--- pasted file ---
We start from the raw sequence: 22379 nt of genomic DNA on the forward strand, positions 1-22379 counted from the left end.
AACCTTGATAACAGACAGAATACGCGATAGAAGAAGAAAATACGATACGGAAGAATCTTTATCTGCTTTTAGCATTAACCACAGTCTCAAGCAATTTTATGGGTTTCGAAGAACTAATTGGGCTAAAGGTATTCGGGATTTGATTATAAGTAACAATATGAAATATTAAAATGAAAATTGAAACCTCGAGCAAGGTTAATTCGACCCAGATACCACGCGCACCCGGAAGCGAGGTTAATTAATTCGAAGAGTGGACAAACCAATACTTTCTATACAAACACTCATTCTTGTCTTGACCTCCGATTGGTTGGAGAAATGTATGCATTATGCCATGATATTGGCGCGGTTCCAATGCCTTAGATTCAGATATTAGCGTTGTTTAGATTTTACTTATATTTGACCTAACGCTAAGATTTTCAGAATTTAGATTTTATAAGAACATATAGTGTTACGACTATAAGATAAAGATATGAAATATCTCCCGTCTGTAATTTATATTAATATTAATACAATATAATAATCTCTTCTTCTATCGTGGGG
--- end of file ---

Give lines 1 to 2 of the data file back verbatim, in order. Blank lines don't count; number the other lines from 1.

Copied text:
We start from the raw sequence: 22379 nt of genomic DNA on the forward strand, positions 1-22379 counted from the left end.
AACCTTGATAACAGACAGAATACGCGATAGAAGAAGAAAATACGATACGGAAGAATCTTTATCTGCTTTTAGCATTAACCACAGTCTCAAGCAATTTTATGGGTTTCGAAGAACTAATTGGGCTAAAGGTATTCGGGATTTGATTATAAGTAACAATATGAAATATTAAAATGAAAATTGAAACCTCGAGCAAGGTTAATTCGACCCAGATACCACGCGCACCCGGAAGCGAGGTTAATTAATTCGAAGAGTGGACAAACCAATACTTTCTATACAAACACTCATTCTTGTCTTGACCTCCGATTGGTTGGAGAAATGTATGCATTATGCCATGATATTGGCGCGGTTCCAATGCCTTAGATTCAGATATTAGCGTTGTTTAGATTTTACTTATATTTGACCTAACGCTAAGATTTTCAGAATTTAGATTTTATAAGAACATATAGTGTTACGACTATAAGATAAAGATATGAAATATCTCCCGTCTGTAATTTATATTAATATTAATACAATATAATAATCTCTTCTTCTATCGTGGGG